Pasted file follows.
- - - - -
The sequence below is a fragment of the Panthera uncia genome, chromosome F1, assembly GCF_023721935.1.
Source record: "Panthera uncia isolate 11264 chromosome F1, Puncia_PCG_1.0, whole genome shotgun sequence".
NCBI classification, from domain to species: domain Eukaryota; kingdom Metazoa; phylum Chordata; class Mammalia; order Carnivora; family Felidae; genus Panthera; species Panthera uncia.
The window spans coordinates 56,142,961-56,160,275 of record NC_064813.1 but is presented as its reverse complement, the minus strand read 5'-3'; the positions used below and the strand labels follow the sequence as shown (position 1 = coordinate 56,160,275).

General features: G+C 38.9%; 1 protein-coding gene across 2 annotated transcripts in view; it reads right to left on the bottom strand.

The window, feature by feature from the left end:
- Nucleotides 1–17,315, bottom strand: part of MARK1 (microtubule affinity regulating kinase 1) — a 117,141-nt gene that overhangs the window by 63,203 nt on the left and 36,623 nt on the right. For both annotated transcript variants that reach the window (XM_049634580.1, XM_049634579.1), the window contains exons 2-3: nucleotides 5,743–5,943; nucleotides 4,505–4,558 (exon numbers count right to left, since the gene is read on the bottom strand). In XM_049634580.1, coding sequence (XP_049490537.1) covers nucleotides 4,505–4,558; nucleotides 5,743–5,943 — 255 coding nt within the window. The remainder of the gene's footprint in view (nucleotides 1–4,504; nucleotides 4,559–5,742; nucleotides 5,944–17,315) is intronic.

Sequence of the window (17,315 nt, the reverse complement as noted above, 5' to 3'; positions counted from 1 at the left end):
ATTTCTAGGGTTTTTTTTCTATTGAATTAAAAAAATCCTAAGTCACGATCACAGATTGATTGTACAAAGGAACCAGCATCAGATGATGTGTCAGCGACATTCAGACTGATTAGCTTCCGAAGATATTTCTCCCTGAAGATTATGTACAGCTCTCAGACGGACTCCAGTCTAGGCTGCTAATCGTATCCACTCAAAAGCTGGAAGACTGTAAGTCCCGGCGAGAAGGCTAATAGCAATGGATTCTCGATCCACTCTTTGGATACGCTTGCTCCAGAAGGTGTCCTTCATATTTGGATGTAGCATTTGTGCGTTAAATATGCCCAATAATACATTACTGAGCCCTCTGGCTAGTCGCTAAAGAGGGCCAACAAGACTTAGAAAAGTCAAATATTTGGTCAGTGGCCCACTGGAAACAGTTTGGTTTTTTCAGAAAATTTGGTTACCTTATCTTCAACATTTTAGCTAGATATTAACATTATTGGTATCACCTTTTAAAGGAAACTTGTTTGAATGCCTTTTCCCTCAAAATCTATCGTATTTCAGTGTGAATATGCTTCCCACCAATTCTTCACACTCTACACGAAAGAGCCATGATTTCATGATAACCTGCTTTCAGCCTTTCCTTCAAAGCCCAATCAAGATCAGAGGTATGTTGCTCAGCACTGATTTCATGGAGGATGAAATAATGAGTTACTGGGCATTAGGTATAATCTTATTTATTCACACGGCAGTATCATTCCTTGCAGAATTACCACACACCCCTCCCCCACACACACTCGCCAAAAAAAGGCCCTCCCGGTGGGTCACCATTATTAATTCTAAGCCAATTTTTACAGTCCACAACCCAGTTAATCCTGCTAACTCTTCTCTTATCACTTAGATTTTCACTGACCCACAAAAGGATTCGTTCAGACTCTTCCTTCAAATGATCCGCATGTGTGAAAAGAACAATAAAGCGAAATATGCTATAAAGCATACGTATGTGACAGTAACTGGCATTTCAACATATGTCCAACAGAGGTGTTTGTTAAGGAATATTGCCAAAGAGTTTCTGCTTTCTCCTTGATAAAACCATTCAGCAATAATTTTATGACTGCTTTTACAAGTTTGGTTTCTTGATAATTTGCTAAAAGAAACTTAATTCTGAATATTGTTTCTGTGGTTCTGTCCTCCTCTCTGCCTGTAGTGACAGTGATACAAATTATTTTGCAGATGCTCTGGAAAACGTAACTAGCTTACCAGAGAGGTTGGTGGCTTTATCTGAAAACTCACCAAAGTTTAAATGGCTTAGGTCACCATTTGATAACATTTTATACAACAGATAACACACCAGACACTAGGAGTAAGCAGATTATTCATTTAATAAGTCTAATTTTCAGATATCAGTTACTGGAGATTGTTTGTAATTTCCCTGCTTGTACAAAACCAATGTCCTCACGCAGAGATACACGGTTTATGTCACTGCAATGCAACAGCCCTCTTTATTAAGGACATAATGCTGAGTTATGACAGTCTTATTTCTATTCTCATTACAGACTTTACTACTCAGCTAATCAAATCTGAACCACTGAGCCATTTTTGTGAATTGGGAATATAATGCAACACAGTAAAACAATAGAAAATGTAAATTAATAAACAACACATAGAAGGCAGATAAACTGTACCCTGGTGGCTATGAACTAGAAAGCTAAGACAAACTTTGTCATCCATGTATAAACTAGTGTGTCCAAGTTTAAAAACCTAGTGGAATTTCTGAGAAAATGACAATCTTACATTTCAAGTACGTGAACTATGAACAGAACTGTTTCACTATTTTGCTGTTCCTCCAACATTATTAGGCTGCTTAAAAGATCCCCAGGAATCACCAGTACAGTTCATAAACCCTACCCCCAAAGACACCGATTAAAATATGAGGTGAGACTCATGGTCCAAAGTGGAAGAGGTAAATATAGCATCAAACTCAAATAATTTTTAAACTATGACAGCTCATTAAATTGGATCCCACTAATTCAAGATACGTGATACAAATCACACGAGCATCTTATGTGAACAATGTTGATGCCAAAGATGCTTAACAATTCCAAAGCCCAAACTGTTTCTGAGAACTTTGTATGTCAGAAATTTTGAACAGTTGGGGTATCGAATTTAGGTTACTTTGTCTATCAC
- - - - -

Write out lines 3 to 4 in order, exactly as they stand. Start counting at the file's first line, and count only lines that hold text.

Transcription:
NCBI classification, from domain to species: domain Eukaryota; kingdom Metazoa; phylum Chordata; class Mammalia; order Carnivora; family Felidae; genus Panthera; species Panthera uncia.
The window spans coordinates 56,142,961-56,160,275 of record NC_064813.1 but is presented as its reverse complement, the minus strand read 5'-3'; the positions used below and the strand labels follow the sequence as shown (position 1 = coordinate 56,160,275).